This Saturday I had the pleasure of helping organize a hackathon that was put together by the Open State Foundation (HackDeOverheid). The theme was “Open Data, open for business” and took place at a very unique place in Rotterdam – WORM (an institute for avant garde recreation). It was a perfect spot to gather almost 150 people from all disciplines and sponsors/partners ranging from the Hogeschool Rotterdam, TNO, Internet Valley Rotterdam to name a few, but also a contribution from Health 2.0.
Open health data is relatively a new initiative within the Open State Foundation with a simple but strong message:
“Open Zorg Data is an initiative to build a community that utilizes open healthcare data, encourages innovation & entrepreneurship, improves transparency in our healthcare system and most importantly turns healthcare into health for our digital citizens”
In the last few weeks, we worked with the Ministry of Health (Ministerie van VWS) to plan out the OpenZorgData Workshop and help inspire the community of developers to use the data for social and entrepreneurial good.
The turn out was great!! We have more then doubled (2X) the number of attendees to the workshop from the previous workshop that took place in Amsterdam. First up in the morning data pitch session was, Ron Roozendaal (CIO of the Ministry of Health), who took a few minutes to introduce all the stakeholders within the Ministry and the newly opened data sets. He exuded enthusiasm and excitement!
Our workshop kicked off at 11:45 with standing room only, but when I asked how many people were hackers planning to use the open health data, only one guy raised his hand (but noted that he had no plans of doing it that day). Here we are: room full of people, Ministry of Health in the room and not one single individual was planning to hack away at the data. We carried on with the presentations where Lany Slobbe, Hans Loonen & Christian Gonzales presented their respective data sets. The workshop presentations finished off with Seth van den Bossche from TNO presenting their open data & Atilla Erdodi showcasing an open API he put on top of the KiesBeter data (opened up back in June of 2012).
This is when I saw a few more young guys on the floor and these were the guys that saved the day for Open Zorg Data. Jan-Willem Manenscijn, Jens de Waard & Rik Nijessen, students from Delft decided to use the data form TNO and combined it with Rotterdam open data from GGD to create a small app that would allow citizens to look for specific zip code (Rotterdam only for now) and get a rating of the neighborhood based on healthcare, environment, lifestyle and safety scores – all that in just under 6 hours.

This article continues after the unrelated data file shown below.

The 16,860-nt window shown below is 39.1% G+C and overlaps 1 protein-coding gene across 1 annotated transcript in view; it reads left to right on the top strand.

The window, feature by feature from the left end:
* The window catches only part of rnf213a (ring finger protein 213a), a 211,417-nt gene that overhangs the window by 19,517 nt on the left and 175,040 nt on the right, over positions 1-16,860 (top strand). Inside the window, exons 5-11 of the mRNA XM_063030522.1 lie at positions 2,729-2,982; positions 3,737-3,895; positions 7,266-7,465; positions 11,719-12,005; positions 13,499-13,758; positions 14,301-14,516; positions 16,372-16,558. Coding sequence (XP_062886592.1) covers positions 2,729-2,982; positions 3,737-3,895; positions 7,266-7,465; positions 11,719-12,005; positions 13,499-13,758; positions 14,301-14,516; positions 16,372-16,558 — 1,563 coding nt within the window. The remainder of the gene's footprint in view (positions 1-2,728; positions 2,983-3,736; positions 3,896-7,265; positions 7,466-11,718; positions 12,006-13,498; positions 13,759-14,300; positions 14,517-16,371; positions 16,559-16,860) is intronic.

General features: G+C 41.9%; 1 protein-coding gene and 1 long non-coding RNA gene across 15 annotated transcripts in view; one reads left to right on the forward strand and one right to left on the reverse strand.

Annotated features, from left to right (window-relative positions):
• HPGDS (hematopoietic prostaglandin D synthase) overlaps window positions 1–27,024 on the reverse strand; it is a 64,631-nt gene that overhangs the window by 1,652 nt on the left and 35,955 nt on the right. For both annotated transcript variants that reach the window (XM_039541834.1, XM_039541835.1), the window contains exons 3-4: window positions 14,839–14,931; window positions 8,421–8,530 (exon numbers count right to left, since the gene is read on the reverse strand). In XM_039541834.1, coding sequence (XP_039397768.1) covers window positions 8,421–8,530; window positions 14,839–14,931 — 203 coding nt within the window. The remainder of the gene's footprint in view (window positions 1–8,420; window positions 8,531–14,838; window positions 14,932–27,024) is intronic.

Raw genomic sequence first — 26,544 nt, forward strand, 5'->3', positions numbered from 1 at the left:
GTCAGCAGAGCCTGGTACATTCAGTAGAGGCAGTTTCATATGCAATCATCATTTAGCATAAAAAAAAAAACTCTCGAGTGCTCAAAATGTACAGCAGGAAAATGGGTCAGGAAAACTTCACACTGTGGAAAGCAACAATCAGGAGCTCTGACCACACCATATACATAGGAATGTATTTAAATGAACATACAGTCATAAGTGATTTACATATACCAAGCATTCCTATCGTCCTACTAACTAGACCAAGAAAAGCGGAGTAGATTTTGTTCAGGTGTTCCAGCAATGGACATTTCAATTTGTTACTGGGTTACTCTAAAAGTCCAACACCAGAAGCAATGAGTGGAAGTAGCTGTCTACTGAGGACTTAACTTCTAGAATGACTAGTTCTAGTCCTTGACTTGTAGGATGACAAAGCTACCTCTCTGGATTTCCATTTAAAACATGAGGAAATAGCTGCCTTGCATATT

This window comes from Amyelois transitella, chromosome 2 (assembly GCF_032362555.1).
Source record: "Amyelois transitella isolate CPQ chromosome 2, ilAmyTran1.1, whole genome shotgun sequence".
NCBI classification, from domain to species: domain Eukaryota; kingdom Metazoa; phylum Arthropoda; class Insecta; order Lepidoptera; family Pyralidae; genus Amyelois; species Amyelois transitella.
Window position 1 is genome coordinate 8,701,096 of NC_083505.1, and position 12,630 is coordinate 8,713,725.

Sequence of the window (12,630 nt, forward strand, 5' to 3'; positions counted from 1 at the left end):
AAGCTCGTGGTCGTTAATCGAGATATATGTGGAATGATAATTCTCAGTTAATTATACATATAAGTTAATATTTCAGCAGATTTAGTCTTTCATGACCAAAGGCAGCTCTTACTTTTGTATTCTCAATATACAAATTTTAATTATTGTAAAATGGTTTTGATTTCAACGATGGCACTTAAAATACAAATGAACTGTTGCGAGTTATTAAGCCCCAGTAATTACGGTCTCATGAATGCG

I was honored to be on the judging panel with Geerten Eijkelenboom, Director of Rotterdam Internet Valley, Paul Rutten, who is an influential researcher, and two others. We had a tough decision to make for the three prizes (1 for Mobility, 1 for Health and 1 for overall business concept). Together we decided not to award a mobility prize given the app did not fully use the data elements, however that same team did win the overall business concept prize (the idea is similar to Blue Book Car Value).
For health, we did decide to award the 500 Euro prize sponsored by Health 2.0 to the one and only team that showcased their innovation in pulling together disparate data sets. But here are some more great news: all three guys also got awarded FREE conference tickets to Health 2.0 Berlin as well as a second 1,750 Euro spot prize form the Rotterdam Internet Valley if they take their concept further.
This is great news for OpenZorgData community to inspire more developers to use health data to create apps. This is also great news for the Ministry of Health, since the next release of the above app, will use the additional data sets already opened to overlay into the overall score (for ex Cost of Illness data).
But most importantly, this is great news for the citizens of Netherlands; the seemingly small but sure steps that the Ministry has taken to show the importance of working with the community to help us, the digital citizens, make better choices when it comes to health!
Once again congratulations to Jan-Willem Manenscijn, Jens de Waard & Rik Nijessen for helping OpenZorgData off the ground!
I look forward to continue growing this young community of innovators!
Borukhovich is the CEO of Initium Consulting Group and the Health 2.0 NYC & Amsterdam chapter founder.
Categories: Health 2.0